Education Summit Opens In New York
More than 30 state governors and leaders of dozens of big corporations gather in New York’s Hudson River Valley today to brainstorm about how to raise learning standards and use technology in the classroom more effectively. President Clinton is the two-day conference’s keynote speaker, and Pennsylvania Republican Rep. Bill Goodling, who chairs the U.S. House Education and the Workforce Committee, will address a breakfast meeting.
The 1999 National Education Summit, the third such meeting, runs through Friday. It is sponsored by Achieve, Inc, and organization created by governors and business leaders in 1996 to provide advice and assistance to states on education reform.
Wisconsin Gov. Tommy Thompson and IBM Chairman Louis V. Gerstner, Jr. co-chair Achieve, Inc., which is designed to foster cross-state collaboration on curriculum, assessment, and accountability issues.
David Gergen, editor-at-large of U.S. News & World Report, will moderate a town hall discussion at the Summit. Now that the educational standards movement is underway, policy makers and business leaders want to ensure its success, he says.
“Governors want to rededicated themselves to overcoming the obstacles ahead. They realize that much progress remains to be done,” Gergen told stateline.org.
The Gergen-led discussion will delve into questions such as: How does a state attract quality teachers, how does the state ensure that students will be prepared to meet the new high standards, how can states sustain public support while the nation works through this growing process?
The last Education Summit, held in 1996 “lit the fuse” for the standards movement, Gergen says. “It has just been an explosion. Up until 1987, people were still arguing whether standards were a good thing. That discussion is over, now we are discussing how do you make the idea successful,” he adds.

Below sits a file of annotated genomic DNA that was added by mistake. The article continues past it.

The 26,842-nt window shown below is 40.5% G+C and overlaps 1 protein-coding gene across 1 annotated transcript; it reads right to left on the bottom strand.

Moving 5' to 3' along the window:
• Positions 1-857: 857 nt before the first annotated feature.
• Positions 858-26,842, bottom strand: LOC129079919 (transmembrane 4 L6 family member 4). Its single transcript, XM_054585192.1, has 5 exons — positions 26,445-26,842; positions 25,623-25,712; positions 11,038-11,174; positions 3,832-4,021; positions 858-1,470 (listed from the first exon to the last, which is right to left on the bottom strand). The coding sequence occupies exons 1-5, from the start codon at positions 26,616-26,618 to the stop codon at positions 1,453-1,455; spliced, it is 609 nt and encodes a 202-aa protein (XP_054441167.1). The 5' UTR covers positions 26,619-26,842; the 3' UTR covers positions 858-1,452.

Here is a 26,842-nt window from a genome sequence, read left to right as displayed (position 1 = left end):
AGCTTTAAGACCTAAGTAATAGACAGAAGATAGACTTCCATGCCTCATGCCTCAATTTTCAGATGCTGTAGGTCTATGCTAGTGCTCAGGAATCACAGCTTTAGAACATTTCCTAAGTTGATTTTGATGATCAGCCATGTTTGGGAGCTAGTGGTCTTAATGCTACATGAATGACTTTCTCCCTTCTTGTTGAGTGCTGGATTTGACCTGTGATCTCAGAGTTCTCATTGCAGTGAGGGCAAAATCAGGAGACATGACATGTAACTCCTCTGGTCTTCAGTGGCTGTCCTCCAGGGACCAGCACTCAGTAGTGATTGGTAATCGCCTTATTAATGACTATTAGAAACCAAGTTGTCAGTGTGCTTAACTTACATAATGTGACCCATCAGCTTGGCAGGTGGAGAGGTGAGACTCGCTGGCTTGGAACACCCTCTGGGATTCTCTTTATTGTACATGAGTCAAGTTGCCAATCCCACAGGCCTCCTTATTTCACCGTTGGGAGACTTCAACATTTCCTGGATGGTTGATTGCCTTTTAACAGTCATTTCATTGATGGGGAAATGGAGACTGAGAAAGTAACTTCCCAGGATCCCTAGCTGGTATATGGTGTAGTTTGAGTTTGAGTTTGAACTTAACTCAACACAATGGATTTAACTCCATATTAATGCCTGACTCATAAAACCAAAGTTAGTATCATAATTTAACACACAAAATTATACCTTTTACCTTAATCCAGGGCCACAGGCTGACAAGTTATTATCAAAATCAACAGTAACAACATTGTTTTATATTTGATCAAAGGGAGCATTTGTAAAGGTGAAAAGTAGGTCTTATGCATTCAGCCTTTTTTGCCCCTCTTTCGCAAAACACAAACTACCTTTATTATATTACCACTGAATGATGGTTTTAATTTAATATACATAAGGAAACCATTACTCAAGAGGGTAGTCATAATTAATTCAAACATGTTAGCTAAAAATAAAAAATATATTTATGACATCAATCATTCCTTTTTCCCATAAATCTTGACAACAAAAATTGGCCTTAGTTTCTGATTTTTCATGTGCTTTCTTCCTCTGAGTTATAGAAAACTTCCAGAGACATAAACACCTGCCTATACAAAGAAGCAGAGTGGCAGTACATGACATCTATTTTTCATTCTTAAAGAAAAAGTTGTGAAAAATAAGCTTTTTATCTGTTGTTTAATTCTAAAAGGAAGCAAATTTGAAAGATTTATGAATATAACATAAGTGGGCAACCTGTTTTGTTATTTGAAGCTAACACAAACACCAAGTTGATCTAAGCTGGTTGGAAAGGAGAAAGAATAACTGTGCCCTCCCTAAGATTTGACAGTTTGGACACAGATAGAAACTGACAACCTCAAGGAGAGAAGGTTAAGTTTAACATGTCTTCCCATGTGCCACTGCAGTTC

Summit organizers hope that the meeting will help states improve teaching and professional development, establish rewards and consequences for school performance, promote greater choice within and among schools and introduce additional education technology to the states.
Eleven different technologies will be demonstrated, giving summit participants a look at how age-old barriers to student achievement can be addressed in new ways.
For more information, visit the 1999 National Education Summit Web site.
The American Federation of Teachers , a union which represents one million teachers and education workers, has launched a million national television advertising campaign in conjunction with the summit.
“At a time when the opponents of public education are pushing diversions such as vouchers, we want to focus attention on the progress that is being made in our public schools as well as the work that still needs to be done,” AFT President Sandra Feldman said.
To see the AFT commercials, click on television ads.
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